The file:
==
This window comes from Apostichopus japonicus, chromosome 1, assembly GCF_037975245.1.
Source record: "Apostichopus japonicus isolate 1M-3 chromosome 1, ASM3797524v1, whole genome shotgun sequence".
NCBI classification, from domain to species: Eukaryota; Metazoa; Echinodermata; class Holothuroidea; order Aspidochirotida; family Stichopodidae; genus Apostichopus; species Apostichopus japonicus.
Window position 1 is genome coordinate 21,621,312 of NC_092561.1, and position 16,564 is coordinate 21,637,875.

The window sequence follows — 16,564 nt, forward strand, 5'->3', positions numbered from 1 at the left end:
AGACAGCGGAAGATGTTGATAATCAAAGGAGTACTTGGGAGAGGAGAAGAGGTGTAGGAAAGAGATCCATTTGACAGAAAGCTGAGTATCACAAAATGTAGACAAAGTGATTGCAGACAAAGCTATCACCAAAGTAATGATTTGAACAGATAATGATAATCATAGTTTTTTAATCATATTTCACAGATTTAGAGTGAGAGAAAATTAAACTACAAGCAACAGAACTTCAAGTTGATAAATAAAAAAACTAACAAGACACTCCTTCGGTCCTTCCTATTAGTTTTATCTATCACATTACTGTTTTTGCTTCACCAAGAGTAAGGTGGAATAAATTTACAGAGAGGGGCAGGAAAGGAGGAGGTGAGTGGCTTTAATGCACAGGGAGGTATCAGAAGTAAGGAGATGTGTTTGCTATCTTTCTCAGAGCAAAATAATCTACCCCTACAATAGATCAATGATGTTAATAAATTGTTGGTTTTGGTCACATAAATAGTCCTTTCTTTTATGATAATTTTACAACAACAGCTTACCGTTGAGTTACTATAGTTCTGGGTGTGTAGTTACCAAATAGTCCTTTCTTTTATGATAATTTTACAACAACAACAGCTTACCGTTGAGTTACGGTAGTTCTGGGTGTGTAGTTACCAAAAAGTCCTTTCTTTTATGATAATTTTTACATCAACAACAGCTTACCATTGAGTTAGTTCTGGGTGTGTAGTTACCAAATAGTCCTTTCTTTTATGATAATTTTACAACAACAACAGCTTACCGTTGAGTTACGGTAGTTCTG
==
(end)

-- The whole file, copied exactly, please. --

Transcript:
This window comes from Apostichopus japonicus, chromosome 1, assembly GCF_037975245.1.
Source record: "Apostichopus japonicus isolate 1M-3 chromosome 1, ASM3797524v1, whole genome shotgun sequence".
NCBI classification, from domain to species: Eukaryota; Metazoa; Echinodermata; class Holothuroidea; order Aspidochirotida; family Stichopodidae; genus Apostichopus; species Apostichopus japonicus.
Window position 1 is genome coordinate 21,621,312 of NC_092561.1, and position 16,564 is coordinate 21,637,875.

The window sequence follows — 16,564 nt, forward strand, 5'->3', positions numbered from 1 at the left end:
AGACAGCGGAAGATGTTGATAATCAAAGGAGTACTTGGGAGAGGAGAAGAGGTGTAGGAAAGAGATCCATTTGACAGAAAGCTGAGTATCACAAAATGTAGACAAAGTGATTGCAGACAAAGCTATCACCAAAGTAATGATTTGAACAGATAATGATAATCATAGTTTTTTAATCATATTTCACAGATTTAGAGTGAGAGAAAATTAAACTACAAGCAACAGAACTTCAAGTTGATAAATAAAAAAACTAACAAGACACTCCTTCGGTCCTTCCTATTAGTTTTATCTATCACATTACTGTTTTTGCTTCACCAAGAGTAAGGTGGAATAAATTTACAGAGAGGGGCAGGAAAGGAGGAGGTGAGTGGCTTTAATGCACAGGGAGGTATCAGAAGTAAGGAGATGTGTTTGCTATCTTTCTCAGAGCAAAATAATCTACCCCTACAATAGATCAATGATGTTAATAAATTGTTGGTTTTGGTCACATAAATAGTCCTTTCTTTTATGATAATTTTACAACAACAGCTTACCGTTGAGTTACTATAGTTCTGGGTGTGTAGTTACCAAATAGTCCTTTCTTTTATGATAATTTTACAACAACAACAGCTTACCGTTGAGTTACGGTAGTTCTGGGTGTGTAGTTACCAAAAAGTCCTTTCTTTTATGATAATTTTTACATCAACAACAGCTTACCATTGAGTTAGTTCTGGGTGTGTAGTTACCAAATAGTCCTTTCTTTTATGATAATTTTACAACAACAACAGCTTACCGTTGAGTTACGGTAGTTCTG